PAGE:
If anyone was paying attention, the bombing may have seemed similar to that which occurred in Riyadh later that year in November, when Usama bin Laden was said to have organized a “message” to the American military about any ideas of occupying any part of the Kingdom, and when they didn’t get it, the Khobar Tower blast the next year killed even more Americans [The Secret History of al Quaeda by Abdel Bari Atwan (2006), p. 168-9]. Waco and Oklahoma City would later be instructive memories when Manning got around to uploading the “Collateral Murder” video to Wikileaks.
But the marvel of the book, especially in the first 100 pages or so, is the grappling with identity, which doesn’t leave him alone; it constantly eats at him, with a hunger fed by the rejection by others in the binary world. His mother and father divorce and he eventually moves with her for a short period to Wales, where a girl hits him up at school and takes him out back and is grabby with want-some, but Bradley can’t meet her needs, he doesn’t see that way; he just wants to be friends. He writes,
She kissed me, and I froze: Where do my hands go? What should my tongue do? Why doesn’t this feel good? I tensed my whole body, and she stopped. “I’m gay,” I said. Where did that come from?…What I wanted more than anything was a relationship, stability, someone to connect with, confide in, depend on, and trust.
And though the move back home helped his Welsh mom, Manning felt insecure as an American in his community. While there was supposedly worldwide support for GW Bush’s ‘fer us or agin us’ posture after 9/11, Manning same to experience a different reality:
I was in Wales in 2003 when the invasion of Iraq began; I watched the post-9/11 world unfold from outside America, which gave me a different perspective. My classmates put the weight of American foreign policy on me; I got blamed for anything the George W. Bush administration did. All you Americans are the same.
Eventually, Wales wears on him and he moves back to the USA in 2006.
His section on Chicago does at times seem racy. Manning is determined to be himself, lewd and proud. He tells us,
I headed straight to Boystown, the “gayborhood” near Wrigley Field. It was a different world. Men held hands and kissed on the street, and a whole economy had sprung up to serve them. From my point of view, it was as close to liberation as I could imagine.
Then he tells us he’s living in his car on the streets, his hygiene a constant issue as it is for all homeless people. He smelled and it cost him a job. He tries to me cleaning up part of his one-night-stand routine, showering at the homes of strangers. Using their soap. Not ideal. And, in addition to the gay bar hustle scene, he finds himself getting high regularly:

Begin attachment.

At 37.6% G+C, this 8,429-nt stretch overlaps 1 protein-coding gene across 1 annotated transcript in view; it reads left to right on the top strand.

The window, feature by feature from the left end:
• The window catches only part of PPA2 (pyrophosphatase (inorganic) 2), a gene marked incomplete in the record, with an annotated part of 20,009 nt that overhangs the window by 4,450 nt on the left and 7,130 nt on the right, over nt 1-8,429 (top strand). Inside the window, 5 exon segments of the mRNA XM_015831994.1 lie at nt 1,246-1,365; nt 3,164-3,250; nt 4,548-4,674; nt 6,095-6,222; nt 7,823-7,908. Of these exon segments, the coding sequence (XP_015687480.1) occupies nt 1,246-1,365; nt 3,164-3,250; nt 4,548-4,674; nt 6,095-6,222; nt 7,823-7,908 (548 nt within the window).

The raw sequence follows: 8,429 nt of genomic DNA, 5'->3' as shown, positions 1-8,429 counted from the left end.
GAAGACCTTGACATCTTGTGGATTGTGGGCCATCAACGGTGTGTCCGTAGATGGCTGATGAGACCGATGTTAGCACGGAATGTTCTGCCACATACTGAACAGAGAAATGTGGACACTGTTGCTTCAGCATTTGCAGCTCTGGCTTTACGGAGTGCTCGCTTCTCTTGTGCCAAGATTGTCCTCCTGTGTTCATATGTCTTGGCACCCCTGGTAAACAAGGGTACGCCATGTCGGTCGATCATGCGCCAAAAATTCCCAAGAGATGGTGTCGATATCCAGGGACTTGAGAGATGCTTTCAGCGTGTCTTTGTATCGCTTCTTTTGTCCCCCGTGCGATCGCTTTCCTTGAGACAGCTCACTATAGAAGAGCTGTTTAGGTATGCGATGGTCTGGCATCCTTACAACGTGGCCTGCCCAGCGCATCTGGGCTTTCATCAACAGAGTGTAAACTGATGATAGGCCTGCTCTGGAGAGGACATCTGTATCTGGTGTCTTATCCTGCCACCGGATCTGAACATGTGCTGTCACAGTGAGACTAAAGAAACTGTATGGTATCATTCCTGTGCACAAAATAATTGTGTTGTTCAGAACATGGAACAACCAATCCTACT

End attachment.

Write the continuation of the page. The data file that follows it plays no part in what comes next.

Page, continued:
In Chicago, I was able to see myself as desirable, and to be comfortable in who I was. The freedom and the music enhanced each other, and the whole experience was further enhanced by the unrestrained attention of men, and the drugs that were sometimes on offer at the clubs. I tried cocaine, but the thing that defined my experience of those clubs that summer was ecstasy.
But it’s not a sustainable lifestyle, not a career. Soon, poverty made him miserable. And, like Dylan sings in “Subterranean Homesick Blues,” Join the Army if You Fail. He was failing. His father joined the navy during the Vietnam conflict. Writes Manning, “He always credited the navy with giving him structure, a path in life.” And so, Manning rationalizes upping.
For many people, 9/11 marked a Before and After moment in their lives. In Snowden’s memoir, Permanent Record, he has chapters 9/11 and 9/12 to mark the occasion. It was a moment that changed everything and he rushed to sign up to fight in the ensuing War on Terrorism. It would directly lead to the circumstances that work eventually see him reveal what his government was “really up to,” laying down a massive global surveillance network with the cooperation of other nations that sucked dry the details of everybody’s personal details to create dossiers on everybody (that’s what the title of his book means). Assange’s value as a publishing agent of radical government transparency doesn’t happen without 9/11 and the wars in Iraq and Afghanistan that followed — and Manning’s uploads of atrocities and other primary documents describing in detail war crimes, on the battlefield and at black sites and at Guantanamo.
But, originally, 9/11 didn’t appear to be a huge motivating factor in Manning’ s life choices. He writes that he put a flag up at his locker at high school and worried “about the consequences of our new heightened fear of Islamic terrorism” and “about whether this militant jingoism would end up leading to martial law or restrictions on freedom of speech.” 9/11 hadn’t motivated his activism. The ‘radical’ doesn’t come out in Manning until after he’s serving in the Army and a catastrophe takes place on election night in 2008:
For a lot of people my age, that November was a hopeful, earnest moment like none they’d ever experienced before. They bought into the ideas of “hope” and “change” following the two terms of President George W. Bush. Not me. I was disengaged from American politics, and thought of myself as a bureaucrat, doing my job within a system that would continue to be more or less the same no matter who was in the Oval Office.